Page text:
Former President of Nigeria, Olusegun Obasanjo has struck again; this time President Muhammadu Buhari is his target. One may be tempted to ask: “Is he already regretting the support he has given to the president since before the presidential elections? Or is he already feeling the bite of being out of the present scheme of things?”

Speaking at the Conference of Ibadan School of Government and Public Policy, ISGPP, Ibadan, the former military leader took a swipe at the Buhari-led administration for its lack of ability to guarantee the change Nigerians need.

He subtly cast a vote of no confidence on the Buhari administration with less than approving remarks;
“The problem today is that it is doubtful if the current administrative system is imbued with right mix of skills and values to successfully implement a well-articulated programme of change.”

This would be a sharp twist in opinion that is easily typical of Obasanjo. In not too distant past, especially before the presidential elections of March 2015, the same Obasanjo had volunteered epic support for Muhammadu Buhari, perhaps to spite former president Goodluck Jonathan, whom he more-or-less placed in power, but whom he came to despise bitterly.

Obasanjo has been non-compliant with the demeanor of ex-presidents, who typically adopt a neutral and hushed comportment in public affairs. He maintains a vocal stance, releasing open letters to the President and, in the case of Jonathan, making alarming claims – which has made many commentators consider him an attention seeker. It goes a long way too to reinforce popular belief that Obasanjo did not criticize Jonathan as a patriot, but as vengeance against Jonathan who had refused him, OBJ, anymore access to public funds.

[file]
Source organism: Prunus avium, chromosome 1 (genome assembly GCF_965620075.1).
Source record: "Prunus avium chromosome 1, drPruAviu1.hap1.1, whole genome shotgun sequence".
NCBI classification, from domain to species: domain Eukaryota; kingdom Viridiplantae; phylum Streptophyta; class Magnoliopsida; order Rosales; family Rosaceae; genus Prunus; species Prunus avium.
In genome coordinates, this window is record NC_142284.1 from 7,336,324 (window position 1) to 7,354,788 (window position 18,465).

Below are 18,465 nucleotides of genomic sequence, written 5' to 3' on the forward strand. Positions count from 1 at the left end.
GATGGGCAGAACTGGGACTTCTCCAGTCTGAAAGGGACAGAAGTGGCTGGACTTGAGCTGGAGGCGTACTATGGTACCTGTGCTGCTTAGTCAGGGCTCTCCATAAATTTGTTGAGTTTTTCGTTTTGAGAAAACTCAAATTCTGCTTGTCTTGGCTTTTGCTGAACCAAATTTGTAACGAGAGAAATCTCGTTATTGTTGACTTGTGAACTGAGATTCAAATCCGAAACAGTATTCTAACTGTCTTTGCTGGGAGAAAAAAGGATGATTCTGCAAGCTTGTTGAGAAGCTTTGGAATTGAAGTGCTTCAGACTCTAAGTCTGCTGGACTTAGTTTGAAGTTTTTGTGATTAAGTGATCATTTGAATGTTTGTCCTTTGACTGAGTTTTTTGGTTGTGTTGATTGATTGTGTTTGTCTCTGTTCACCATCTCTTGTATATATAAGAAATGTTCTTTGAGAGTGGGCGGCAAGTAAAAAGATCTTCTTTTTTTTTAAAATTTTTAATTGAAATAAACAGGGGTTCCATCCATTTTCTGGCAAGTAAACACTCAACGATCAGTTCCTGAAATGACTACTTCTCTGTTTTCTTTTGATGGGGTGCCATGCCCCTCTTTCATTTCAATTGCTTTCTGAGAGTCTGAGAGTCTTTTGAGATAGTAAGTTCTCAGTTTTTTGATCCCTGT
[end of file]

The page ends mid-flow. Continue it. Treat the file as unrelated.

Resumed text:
In light of the Minister of Finance Kemi Adeosun’s announcement that the 2016 Budget deficit would have to be increased from N2.2 trillion to N3 trillion, the former president said with lamentation;
“If the current fiscal challenge is not creatively addressed, Nigeria may be on its way to another episode of debt overhang, which may not be good for the country.

It will be recalled that a few years ago, we rescued Nigeria from its creditors with the deal in which the Paris Club of sovereign creditors wrote off USD 18 billion of debt, Africa’s largest debt cancellation. Nigeria then used windfall earnings from oil exports to pay off another USD 12 billion in debts and arrears”, he praised his administration of 1999 to 2007.

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As if to cut deeper, Chief Obasanjo questioned the performance of the Buhari led administration:
“Is the government working? Is government positioned to deal with challenges arising from these new developments?

And he did not end till he had lent his voice to popular condemnation of President Buhari’s popular disregard for the rule of law and subtle non-compliance with legal due process that he, Buhari, perhaps perceives as frustrating his governance;

“Recent developments in governance show the failure of systems, the disregard for institutional processes and the general decline of institutions that used to function to guarantee reasonable service delivery to citizens.

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